WAVERLEY – Southend, Thames Shipping & Forts. Sat 24th Sept 2011

Supporting the preservation and operation of paddle steamers Waverley and Kingswear Castle

WAVERLEY – Southend, Thames Shipping & Forts. Sat 24th Sept 2011

Still having cruising vouchers to use, I decided to travel to London for one of Waverleys trips on the Thames.  The weather forecast for Saturday 24th looked good, and a sailing with convenient departure and return times meant that I could do it in a day …..a very long day!

So another early start from Cardiff Central Station on the 06.25 to Paddington, arrived at Tower Pier at 09.15 and had to join the non ticket holders queue – near the front.  A lot of people had booked, taking advantage of the good weather and heeding the call to support the ships.  At 09.45 the numbers boarding had slowed and with room to spare, non ticket holders were boarded.

Casting off at 10.00 we were assisted to swing around by the tug Revenge and we passed the square rigger Tenacious that was also waiting to pass through Tower Bridge.

Through Tower Bridge followed by Tenacious

A trip on the Thames is very interesting as it meanders through East London, passing Docklands, Canary Wharf, The O2 Arena (millennium dome), Greenwich and the Thames Barrier.  Jeremy Gold gave a very interesting commentary and I noticed that many passenger had bought copies of Clive Headons (Bristol Channel branch member) excellent map of the Thames.

Approaching the Thames Barrier

We called in at Tilbury to disembark the passengers doing the short morning cruise, including members of a vintage cycling club with their very old cycles (some with acetylene lamps) a number of the cyclists wore period dress. A similar number of passengers boarded for the trip to Southend.

Approaching Southend Pier

At Southend many passengers disembarked for 3 hours ashore, while a number boarded for the cruise to view the Thames Forts. Today, Kingswear Castle was out on the Thames doing an estuary cruise and whilst we were alongside at Southend she passed close by with much sounding of her whistle which Waverley similarly responded to.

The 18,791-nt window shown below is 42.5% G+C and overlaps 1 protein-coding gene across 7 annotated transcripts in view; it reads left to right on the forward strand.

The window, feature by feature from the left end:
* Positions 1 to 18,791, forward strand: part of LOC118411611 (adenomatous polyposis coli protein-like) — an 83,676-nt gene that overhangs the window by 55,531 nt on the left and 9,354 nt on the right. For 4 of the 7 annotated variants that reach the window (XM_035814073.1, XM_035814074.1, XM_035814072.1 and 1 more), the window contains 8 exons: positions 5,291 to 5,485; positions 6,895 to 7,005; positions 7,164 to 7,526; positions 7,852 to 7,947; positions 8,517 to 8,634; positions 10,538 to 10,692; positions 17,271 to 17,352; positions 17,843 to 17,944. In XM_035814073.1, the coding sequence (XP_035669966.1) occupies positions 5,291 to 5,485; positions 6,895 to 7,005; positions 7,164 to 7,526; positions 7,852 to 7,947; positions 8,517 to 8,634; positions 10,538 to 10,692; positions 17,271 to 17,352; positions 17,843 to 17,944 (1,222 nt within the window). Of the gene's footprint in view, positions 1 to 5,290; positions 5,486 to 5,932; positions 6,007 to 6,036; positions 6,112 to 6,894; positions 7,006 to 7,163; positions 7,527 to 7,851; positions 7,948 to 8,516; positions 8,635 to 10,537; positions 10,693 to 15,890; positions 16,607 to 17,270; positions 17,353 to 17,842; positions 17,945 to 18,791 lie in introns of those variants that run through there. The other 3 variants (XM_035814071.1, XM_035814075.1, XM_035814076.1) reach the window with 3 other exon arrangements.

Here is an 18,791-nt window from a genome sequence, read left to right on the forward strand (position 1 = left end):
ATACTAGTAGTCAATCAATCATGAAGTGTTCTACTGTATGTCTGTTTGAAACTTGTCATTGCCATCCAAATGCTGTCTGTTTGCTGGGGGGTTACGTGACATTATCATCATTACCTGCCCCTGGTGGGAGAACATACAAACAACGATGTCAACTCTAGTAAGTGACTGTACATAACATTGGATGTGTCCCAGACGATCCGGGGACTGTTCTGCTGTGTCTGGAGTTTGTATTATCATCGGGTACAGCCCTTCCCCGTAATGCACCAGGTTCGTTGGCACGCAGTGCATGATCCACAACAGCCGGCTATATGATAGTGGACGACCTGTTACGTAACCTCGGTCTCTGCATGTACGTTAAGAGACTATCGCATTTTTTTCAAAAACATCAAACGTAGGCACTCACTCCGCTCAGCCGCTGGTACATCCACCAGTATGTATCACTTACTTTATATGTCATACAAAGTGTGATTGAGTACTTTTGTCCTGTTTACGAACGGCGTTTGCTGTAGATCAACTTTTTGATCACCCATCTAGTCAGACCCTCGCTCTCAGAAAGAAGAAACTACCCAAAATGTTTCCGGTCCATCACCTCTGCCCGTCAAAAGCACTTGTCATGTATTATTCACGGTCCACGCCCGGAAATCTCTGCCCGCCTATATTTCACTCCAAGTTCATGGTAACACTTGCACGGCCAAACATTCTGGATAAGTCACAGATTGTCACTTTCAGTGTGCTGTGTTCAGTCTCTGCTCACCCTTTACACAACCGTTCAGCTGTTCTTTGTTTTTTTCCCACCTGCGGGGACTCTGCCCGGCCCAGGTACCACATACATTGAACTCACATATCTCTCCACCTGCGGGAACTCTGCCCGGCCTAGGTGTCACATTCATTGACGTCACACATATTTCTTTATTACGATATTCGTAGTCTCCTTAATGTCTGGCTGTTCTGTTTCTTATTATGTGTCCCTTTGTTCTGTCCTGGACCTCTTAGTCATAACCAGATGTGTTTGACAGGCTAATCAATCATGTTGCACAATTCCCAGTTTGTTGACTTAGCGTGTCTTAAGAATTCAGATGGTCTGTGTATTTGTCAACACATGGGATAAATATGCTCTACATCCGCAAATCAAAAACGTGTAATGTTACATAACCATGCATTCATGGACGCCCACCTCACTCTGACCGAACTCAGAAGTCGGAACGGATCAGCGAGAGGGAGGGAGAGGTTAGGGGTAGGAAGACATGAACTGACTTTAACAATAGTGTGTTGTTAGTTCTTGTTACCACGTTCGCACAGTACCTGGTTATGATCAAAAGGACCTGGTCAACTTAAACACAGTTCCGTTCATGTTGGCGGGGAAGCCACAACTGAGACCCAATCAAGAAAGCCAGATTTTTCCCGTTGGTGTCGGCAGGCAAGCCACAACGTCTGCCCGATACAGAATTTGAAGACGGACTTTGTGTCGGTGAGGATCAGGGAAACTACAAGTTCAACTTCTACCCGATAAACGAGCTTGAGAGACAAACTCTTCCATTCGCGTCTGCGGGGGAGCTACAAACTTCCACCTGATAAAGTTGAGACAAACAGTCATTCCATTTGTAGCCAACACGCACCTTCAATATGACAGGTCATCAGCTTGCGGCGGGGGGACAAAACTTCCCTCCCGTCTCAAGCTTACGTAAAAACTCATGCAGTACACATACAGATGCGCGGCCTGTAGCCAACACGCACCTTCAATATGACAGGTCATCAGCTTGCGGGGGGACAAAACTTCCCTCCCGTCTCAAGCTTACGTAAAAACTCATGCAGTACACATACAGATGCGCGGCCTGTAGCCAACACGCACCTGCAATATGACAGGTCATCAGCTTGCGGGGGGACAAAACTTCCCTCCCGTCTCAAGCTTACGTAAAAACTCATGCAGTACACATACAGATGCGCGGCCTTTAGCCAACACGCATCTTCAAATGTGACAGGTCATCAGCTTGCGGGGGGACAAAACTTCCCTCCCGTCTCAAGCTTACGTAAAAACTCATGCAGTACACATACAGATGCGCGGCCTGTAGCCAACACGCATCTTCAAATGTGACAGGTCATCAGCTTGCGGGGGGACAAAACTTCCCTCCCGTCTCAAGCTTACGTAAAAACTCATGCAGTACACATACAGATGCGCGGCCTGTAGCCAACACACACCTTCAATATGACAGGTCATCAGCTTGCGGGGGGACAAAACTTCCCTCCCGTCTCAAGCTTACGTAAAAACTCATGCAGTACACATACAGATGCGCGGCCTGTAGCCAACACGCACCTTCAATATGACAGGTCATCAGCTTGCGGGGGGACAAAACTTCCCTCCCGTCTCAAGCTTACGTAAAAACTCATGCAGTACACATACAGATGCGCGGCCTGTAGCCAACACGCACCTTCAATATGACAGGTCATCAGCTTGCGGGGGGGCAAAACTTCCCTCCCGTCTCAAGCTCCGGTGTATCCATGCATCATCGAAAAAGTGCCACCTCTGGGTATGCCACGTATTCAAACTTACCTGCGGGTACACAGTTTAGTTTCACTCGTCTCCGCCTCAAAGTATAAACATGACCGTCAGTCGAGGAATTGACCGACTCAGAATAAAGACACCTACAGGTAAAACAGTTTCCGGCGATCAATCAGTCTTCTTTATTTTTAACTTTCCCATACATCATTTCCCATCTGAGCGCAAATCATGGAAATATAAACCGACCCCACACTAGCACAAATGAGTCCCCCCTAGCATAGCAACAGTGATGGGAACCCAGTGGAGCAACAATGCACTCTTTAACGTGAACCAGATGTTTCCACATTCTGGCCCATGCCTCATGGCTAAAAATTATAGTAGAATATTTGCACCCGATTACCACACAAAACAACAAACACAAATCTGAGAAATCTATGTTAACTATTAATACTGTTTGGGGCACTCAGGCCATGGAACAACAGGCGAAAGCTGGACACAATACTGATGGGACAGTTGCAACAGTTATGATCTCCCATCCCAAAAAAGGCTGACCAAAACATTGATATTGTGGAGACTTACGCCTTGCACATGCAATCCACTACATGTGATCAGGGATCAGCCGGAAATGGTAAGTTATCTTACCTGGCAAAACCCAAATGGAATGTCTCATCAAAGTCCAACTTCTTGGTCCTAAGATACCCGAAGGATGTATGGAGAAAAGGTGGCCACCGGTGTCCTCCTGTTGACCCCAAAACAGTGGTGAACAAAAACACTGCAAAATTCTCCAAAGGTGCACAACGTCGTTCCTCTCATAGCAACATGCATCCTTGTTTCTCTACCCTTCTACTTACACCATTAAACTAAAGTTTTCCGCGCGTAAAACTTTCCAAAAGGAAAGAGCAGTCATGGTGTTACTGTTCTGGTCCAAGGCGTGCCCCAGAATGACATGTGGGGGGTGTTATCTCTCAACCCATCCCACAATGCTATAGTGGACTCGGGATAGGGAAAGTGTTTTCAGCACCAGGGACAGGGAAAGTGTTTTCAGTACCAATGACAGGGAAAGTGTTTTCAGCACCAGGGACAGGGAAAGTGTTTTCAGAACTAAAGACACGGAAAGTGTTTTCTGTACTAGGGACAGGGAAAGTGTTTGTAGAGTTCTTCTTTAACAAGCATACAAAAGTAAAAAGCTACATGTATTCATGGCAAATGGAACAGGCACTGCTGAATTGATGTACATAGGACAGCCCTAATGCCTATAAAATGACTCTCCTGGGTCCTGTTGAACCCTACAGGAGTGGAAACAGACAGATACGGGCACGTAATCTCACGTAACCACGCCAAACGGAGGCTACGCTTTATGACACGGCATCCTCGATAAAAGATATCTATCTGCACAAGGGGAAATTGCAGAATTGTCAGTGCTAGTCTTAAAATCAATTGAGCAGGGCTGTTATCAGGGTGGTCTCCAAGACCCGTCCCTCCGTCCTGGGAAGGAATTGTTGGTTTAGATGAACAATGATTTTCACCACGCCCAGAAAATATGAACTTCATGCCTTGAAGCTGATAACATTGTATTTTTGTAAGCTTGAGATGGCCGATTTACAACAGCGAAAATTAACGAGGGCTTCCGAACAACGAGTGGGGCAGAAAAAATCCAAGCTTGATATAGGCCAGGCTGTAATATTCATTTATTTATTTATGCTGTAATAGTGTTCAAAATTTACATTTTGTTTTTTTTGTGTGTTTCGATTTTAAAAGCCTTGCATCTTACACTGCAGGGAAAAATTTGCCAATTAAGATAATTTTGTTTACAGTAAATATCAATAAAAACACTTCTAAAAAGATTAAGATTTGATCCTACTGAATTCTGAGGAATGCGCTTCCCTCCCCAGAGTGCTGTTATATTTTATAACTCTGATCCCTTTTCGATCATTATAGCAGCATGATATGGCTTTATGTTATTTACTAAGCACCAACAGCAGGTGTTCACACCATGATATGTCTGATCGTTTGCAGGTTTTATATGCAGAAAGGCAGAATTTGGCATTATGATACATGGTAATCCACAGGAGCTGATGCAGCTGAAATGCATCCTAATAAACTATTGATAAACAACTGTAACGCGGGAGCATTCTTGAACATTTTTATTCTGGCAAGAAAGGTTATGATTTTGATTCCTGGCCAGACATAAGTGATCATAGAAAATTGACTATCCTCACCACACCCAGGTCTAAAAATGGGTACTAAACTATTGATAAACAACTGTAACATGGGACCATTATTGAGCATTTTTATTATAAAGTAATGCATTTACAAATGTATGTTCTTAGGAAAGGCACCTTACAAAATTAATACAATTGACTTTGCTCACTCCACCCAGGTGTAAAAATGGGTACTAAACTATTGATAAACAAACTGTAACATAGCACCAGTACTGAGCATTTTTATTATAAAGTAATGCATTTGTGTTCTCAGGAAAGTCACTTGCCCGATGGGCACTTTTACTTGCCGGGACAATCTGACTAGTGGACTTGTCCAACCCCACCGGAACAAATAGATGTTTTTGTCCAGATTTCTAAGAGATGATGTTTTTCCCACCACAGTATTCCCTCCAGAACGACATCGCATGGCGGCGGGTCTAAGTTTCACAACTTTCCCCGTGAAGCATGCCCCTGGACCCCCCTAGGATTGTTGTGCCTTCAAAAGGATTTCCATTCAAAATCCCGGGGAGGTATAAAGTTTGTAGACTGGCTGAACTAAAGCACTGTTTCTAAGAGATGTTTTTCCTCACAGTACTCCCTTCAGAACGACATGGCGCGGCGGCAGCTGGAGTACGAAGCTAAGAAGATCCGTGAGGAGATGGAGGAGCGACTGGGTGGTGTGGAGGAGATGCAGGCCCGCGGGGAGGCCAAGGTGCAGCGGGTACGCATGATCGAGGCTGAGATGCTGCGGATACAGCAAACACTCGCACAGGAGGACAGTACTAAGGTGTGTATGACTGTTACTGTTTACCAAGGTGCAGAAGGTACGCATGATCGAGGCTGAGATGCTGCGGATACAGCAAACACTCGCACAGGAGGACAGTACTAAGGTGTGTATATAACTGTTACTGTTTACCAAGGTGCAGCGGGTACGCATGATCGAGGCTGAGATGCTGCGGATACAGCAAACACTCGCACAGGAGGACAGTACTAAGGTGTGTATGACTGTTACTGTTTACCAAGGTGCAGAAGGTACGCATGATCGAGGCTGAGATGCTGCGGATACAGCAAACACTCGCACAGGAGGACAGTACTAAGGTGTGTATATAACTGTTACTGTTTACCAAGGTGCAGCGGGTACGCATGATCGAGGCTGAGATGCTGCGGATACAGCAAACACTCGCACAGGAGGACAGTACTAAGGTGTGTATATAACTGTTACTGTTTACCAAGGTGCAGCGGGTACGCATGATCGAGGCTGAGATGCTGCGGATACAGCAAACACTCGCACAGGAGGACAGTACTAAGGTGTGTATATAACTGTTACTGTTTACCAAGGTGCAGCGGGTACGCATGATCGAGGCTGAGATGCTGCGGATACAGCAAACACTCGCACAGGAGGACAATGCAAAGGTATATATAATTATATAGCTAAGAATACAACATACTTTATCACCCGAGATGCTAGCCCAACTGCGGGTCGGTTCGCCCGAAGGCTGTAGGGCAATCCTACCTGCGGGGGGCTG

Leaving the pier, we moved a short distance offshore, slowed down and paused briefly while the ashes of long time local PSPS member Alan Bushell were scattered.

Back up to full speed we headed out into the estuary towards the ‘forts’.  Roddy McKee took up the microphone for the commentary, as we slowed to pass close by and view, first the Red Sands Fort then further out to sea, the Shivering Sands Fort. To view the wikipedia information on the forts click HERE.

Approaching Red Sands Fort
A closer look, and a Thames Barge
Shivering Sands Fort

The Thames shipping part of the cruise is to return via the Southend anchorage, where often there are about a dozen ships anchored, waiting to proceed up the Thames or to sea ‘for orders’ for their next destination. Today, there was just the one ship – she’d been there for a couple of weeks waiting ‘for orders’.
Back at Southend, the tide had fallen and disembarkation had to be done at a lower level. Crew members had to remove scaffolding from the pier before the gangways could be put ashore.  With 2 gangways in use, passenger transfer was swift, however we had to wait a short time as the last (pier) trainload of passengers made their way to the ship – a number of passengers having missed that train, didn’t make it to the ship.

Back at Tilbury our afternoon cruise passengers departed and others boarded for the one way trip to Tower Pier.  The vintage cycling club members reboarded, and we headed off into the setting sun towards the lights of London. 

Through the floodlit Thames Barrier, past the lit O2 arena, then Greenwich and it blue lazer light beam (indicating the greenwich meridian) which we passed under several times as the Thames meanders through the meridian. Then past the Isle of Dogs – the city financial area – with its many lit skyscrapers before rounding the final bend bringing into view the floodlit Tower Bridge.  The people on the bridge, held up by its opening, applauded and cheered as we passed through.

The O2 arena at night

Tying up at Tower Pier a little late, I made sure I was near the gangways for a quick getaway.  Once ashore, it was dash to Tower Hill tube station where a train was just about to depart – not having to wait, gave me a fifteen minute breather at Paddington, before boarding the last train home for Cardiff.

It had been a very long day (up at 5am, home at 1am) but worth it, with no sailings to look forward to until next June.

Peter Havard